Monday, June 22, 2009

S/R Report 03: Balanced Military Spending?

My bias is that the United States spends too much money on military expenditures. I admit that statement is biased, or prejudiced. I hope, through the SR Report to learn about our defense spending and to determine some solid facts about it. If the statistics I present are not accurate, please refer me to a more solid base.

While I am anti-war, I am not anti-military. I have a son who is a Sergeant in the US Army and I am very proud of him and his service. I support a strong military, one which is an adequate deterrent to any would-be adversary. I am a patriotic American, born and raised, who truly loves this land. [So, when I say "but" do not forget these things I have just said.]

But, it seems to me that we spend way too much money on defense. Money which could be applied to very needed domestic projects, or to paying down our national debt.

For example: according to Time Magazine (6-12-09, p. 15)*in 2008:

  • the United States spent $607 billion on the military
  • China, France, UK and Russia spent $274 billion combined
  • The US has 2,000 nuclear warheads on alert for instant launch
  • The US has spent $903 billion in Afghanistan and Iraq since conflict began

President Dwight Eisenhower (1953-1961) is remembered by many for his "Military-Industrial Complex" speech. That farewell address has been used by some to build fear of the growing power of the military and its defense contractors. There is serious concern in that area; many see that speech as an indictment of possible excessive spending for our military on defense projects. But, the primary thrust of Eisenhower's speech was an appeal that we maintain balance in our national spending, not that we weaken our military capabilities. He asked that we keep our priorities in order. He said:

Crises there will continue to be. In meeting them, whether foreign or domestic, great or small, there is a recurring temptation to feel that some spectacular and costly action could become the miraculous solution to all current difficulties. A huge increase in newer elements of our defense; development of unrealistic programs to cure every ill in agriculture; a dramatic expansion in basic and applied research -- these and many other possibilities, each possibly promising in itself, may be suggested as the only way to the road we wish to travel.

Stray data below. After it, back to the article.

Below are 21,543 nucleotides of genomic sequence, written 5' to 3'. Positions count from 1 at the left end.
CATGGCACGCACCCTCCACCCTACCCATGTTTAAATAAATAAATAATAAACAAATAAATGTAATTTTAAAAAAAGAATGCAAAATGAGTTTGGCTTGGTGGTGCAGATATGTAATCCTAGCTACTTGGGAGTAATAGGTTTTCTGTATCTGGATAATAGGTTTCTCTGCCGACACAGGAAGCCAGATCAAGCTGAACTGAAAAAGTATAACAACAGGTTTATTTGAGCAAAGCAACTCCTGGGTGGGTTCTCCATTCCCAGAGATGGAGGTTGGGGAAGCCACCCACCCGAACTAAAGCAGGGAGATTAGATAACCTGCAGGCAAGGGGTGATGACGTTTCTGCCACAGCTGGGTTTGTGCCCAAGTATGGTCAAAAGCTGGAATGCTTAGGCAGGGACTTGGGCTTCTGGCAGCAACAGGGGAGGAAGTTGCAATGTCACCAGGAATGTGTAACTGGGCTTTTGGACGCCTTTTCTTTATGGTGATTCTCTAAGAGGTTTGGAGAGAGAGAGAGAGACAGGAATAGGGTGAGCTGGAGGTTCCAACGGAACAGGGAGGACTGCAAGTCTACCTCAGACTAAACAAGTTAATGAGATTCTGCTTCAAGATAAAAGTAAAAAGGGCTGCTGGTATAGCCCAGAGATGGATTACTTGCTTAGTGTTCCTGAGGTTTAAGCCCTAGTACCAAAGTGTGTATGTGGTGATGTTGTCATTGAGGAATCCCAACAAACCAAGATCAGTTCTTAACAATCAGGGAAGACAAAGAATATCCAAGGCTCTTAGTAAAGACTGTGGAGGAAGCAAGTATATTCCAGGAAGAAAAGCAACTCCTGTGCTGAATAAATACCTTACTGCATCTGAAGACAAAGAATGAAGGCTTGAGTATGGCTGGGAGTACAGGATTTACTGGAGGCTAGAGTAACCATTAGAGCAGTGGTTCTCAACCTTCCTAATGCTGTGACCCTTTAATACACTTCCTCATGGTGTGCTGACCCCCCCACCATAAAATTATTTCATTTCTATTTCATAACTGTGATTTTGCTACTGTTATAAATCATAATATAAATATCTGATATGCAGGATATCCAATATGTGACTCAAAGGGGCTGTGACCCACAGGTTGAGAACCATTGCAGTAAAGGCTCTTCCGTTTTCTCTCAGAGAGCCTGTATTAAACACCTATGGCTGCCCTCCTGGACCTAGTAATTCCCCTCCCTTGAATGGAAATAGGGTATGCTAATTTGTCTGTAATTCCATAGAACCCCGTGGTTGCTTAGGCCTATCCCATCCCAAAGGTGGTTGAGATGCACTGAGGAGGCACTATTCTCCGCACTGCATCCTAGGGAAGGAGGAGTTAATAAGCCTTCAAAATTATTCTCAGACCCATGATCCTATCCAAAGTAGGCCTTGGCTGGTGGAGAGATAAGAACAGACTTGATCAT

But each proposal must be weighed in the light of a broader consideration: the need to maintain balance in and among national programs

  • balance between the private and the public economy,
  • balance between cost and hoped for advantage
  • balance between the clearly necessary and the comfortably desirable;
  • balance between our essential requirements as a nation and the duties imposed by the nation upon the individual;
  • balance between actions of the moment and the national welfare of the future.

Good judgment seeks balance and progress; lack of it eventually finds imbalance and frustration. The text of the complete speech can be found at: this site.

What follows is a short excerpt from Eisenhower's speech. Please remember, prior to being a two-term president of the United States, he was a five-star general in the US Army, and was the Supreme Commander of the Allied Forces D-Day invasion of Normandy.

Farewell Speech

The first question I raise in this S/R Report is one of balance. Is the amount of money we spend with the Pentagon an appropriate amount, given the other national needs and budget Items?

_ _ _ _ _ _ _ _ _

SR Snips:

Hate Crimes: No religion is without its extremists, including those who think killing others is within God's will. Murder is a perversion of God's will and religious people must speak out against this heresy. --Rabbi Barry Block, Temple Beth-El,San Antonio. SA Express-News, 6-20-09

Gay rights: The Georgia Supreme court recently overturned a ban prohibiting a divorced gay man from attending a Little League game, or a concert if his three kids were taking part--and, if his gay partner were with him.--AP, SA Express-News, 6-21-09, p.22.

Defense SpendingThe military has purchased 183 F-22 Raptor fighters and says they probably need 60 more. The fighter costs $353 million each. --Time, 2-23-09, p30-33.

- - - - - - - - - -

*Time got its figures from the Stockholm International Peace Institute.